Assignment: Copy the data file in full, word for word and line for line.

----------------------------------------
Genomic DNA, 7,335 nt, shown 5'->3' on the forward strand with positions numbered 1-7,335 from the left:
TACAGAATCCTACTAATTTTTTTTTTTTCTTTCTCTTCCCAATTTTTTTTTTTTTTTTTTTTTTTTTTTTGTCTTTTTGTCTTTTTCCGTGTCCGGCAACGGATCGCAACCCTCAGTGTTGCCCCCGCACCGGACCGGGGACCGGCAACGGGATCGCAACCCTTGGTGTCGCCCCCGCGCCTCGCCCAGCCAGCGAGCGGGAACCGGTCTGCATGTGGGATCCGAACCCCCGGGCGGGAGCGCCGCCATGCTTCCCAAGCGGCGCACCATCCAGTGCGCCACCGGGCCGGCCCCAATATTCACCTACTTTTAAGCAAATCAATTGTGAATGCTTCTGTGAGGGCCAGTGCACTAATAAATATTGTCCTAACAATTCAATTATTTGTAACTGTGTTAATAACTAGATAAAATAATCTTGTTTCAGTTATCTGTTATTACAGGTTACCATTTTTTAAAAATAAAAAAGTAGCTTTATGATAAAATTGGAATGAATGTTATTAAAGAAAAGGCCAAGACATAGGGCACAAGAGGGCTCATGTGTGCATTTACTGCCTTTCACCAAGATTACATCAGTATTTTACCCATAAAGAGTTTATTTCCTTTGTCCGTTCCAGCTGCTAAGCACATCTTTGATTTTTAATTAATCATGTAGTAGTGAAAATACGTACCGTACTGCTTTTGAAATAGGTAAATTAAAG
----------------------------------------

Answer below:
Genomic DNA, 7,335 nt, shown 5'->3' on the forward strand with positions numbered 1-7,335 from the left:
TACAGAATCCTACTAATTTTTTTTTTTTCTTTCTCTTCCCAATTTTTTTTTTTTTTTTTTTTTTTTTTTTGTCTTTTTGTCTTTTTCCGTGTCCGGCAACGGATCGCAACCCTCAGTGTTGCCCCCGCACCGGACCGGGGACCGGCAACGGGATCGCAACCCTTGGTGTCGCCCCCGCGCCTCGCCCAGCCAGCGAGCGGGAACCGGTCTGCATGTGGGATCCGAACCCCCGGGCGGGAGCGCCGCCATGCTTCCCAAGCGGCGCACCATCCAGTGCGCCACCGGGCCGGCCCCAATATTCACCTACTTTTAAGCAAATCAATTGTGAATGCTTCTGTGAGGGCCAGTGCACTAATAAATATTGTCCTAACAATTCAATTATTTGTAACTGTGTTAATAACTAGATAAAATAATCTTGTTTCAGTTATCTGTTATTACAGGTTACCATTTTTTAAAAATAAAAAAGTAGCTTTATGATAAAATTGGAATGAATGTTATTAAAGAAAAGGCCAAGACATAGGGCACAAGAGGGCTCATGTGTGCATTTACTGCCTTTCACCAAGATTACATCAGTATTTTACCCATAAAGAGTTTATTTCCTTTGTCCGTTCCAGCTGCTAAGCACATCTTTGATTTTTAATTAATCATGTAGTAGTGAAAATACGTACCGTACTGCTTTTGAAATAGGTAAATTAAAG